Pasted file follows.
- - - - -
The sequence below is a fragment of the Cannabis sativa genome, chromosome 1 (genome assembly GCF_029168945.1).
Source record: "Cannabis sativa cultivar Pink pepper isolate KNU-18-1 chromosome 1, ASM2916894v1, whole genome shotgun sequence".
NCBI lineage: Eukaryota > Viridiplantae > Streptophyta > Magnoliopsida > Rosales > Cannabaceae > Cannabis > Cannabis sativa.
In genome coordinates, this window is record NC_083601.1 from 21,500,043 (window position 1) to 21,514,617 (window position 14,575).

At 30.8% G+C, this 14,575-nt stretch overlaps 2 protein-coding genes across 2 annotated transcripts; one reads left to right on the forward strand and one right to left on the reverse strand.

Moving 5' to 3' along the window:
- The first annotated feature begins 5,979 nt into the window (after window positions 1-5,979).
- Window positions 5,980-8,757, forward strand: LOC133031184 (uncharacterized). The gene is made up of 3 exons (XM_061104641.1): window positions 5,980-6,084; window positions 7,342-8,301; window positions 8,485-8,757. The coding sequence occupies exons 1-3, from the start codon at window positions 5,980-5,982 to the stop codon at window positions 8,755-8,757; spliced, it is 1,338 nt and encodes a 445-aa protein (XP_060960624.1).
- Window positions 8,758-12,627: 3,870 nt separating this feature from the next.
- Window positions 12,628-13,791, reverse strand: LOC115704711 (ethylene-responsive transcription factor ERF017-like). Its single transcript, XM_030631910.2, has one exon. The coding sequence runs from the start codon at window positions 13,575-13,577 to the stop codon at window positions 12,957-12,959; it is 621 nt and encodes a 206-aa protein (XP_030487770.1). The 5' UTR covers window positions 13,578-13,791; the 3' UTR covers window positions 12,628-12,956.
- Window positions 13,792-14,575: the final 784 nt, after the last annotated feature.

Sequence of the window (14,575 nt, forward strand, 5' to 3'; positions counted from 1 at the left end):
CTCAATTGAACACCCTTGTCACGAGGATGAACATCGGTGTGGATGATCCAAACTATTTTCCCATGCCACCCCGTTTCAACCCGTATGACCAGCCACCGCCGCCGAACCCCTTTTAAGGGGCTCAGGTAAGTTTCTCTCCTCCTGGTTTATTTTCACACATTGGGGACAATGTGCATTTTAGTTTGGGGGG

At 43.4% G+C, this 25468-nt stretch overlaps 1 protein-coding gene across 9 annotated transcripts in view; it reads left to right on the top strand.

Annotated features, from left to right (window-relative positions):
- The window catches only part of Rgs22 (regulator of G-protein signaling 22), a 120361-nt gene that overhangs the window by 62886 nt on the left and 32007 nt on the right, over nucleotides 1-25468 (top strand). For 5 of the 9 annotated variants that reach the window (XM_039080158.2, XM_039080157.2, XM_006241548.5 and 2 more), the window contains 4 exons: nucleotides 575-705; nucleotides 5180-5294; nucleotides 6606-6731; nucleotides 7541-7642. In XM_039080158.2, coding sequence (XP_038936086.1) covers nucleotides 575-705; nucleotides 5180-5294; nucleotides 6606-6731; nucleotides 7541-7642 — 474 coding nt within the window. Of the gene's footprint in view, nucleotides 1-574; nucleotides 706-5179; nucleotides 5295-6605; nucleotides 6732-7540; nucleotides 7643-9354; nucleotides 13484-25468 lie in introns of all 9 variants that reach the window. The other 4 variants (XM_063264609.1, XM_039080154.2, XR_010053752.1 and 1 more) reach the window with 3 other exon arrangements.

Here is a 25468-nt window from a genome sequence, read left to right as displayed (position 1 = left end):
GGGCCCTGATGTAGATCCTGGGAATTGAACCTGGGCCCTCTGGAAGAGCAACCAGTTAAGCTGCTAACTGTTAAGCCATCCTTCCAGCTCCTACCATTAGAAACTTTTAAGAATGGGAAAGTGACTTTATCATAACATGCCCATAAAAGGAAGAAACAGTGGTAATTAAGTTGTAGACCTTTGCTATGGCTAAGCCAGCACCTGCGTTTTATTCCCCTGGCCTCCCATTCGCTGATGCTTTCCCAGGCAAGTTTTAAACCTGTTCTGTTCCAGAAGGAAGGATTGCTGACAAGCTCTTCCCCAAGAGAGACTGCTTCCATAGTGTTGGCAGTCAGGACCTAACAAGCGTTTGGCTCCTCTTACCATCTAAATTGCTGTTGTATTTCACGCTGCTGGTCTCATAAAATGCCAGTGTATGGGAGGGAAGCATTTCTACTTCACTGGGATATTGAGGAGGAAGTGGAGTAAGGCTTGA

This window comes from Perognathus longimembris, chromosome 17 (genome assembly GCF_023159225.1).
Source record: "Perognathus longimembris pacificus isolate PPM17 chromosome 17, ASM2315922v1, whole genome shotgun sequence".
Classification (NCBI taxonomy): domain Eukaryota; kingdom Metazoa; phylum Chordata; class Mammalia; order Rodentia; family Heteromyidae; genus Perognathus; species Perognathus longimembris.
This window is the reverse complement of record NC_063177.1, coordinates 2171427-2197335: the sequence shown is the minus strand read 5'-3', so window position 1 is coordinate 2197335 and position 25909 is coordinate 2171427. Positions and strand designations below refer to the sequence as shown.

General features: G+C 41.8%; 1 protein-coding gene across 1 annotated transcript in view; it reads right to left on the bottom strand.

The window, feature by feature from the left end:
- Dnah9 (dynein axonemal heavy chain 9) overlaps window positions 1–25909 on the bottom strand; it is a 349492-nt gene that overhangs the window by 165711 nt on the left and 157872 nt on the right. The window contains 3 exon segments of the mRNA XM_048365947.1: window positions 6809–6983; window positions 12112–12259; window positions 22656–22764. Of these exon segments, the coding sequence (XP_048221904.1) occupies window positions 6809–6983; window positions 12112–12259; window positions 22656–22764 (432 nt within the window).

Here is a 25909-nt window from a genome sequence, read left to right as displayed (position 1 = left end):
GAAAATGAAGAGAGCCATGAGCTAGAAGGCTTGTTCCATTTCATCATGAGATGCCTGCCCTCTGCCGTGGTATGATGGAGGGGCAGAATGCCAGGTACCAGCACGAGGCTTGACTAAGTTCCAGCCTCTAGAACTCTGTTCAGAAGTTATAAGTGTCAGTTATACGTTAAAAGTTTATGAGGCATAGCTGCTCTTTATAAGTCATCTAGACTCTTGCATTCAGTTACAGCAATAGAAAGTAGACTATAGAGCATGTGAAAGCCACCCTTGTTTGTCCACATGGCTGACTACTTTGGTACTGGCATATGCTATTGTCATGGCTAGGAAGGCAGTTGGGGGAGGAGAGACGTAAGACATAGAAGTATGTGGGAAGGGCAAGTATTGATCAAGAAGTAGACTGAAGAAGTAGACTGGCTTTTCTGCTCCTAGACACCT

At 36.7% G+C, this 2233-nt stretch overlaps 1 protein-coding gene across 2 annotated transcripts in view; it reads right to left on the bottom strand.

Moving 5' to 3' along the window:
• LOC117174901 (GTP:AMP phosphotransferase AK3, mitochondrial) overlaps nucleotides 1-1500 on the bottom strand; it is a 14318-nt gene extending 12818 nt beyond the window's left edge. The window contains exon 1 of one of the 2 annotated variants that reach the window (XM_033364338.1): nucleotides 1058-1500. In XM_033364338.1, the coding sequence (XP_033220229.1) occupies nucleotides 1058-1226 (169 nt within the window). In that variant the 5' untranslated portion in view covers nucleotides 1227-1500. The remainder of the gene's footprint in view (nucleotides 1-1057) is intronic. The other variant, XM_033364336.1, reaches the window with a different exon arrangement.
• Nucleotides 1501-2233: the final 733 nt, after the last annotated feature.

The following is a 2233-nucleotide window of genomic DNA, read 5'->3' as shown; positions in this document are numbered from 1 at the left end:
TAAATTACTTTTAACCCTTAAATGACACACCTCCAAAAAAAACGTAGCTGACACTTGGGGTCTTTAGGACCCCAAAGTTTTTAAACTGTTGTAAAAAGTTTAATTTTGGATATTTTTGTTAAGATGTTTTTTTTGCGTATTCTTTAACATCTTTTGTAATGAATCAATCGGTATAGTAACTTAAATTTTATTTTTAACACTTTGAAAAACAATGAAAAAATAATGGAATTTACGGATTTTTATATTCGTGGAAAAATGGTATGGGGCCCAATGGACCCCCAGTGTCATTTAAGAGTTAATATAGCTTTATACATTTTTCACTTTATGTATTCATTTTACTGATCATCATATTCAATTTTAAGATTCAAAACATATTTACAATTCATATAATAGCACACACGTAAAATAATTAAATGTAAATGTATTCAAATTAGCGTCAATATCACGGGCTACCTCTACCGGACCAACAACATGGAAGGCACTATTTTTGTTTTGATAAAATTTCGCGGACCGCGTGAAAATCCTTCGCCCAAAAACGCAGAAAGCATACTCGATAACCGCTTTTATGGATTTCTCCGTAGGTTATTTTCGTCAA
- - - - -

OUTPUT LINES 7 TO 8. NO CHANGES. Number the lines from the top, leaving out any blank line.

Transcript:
- The first annotated feature begins 5,979 nt into the window (after window positions 1-5,979).
- Window positions 5,980-8,757, forward strand: LOC133031184 (uncharacterized). The gene is made up of 3 exons (XM_061104641.1): window positions 5,980-6,084; window positions 7,342-8,301; window positions 8,485-8,757. The coding sequence occupies exons 1-3, from the start codon at window positions 5,980-5,982 to the stop codon at window positions 8,755-8,757; spliced, it is 1,338 nt and encodes a 445-aa protein (XP_060960624.1).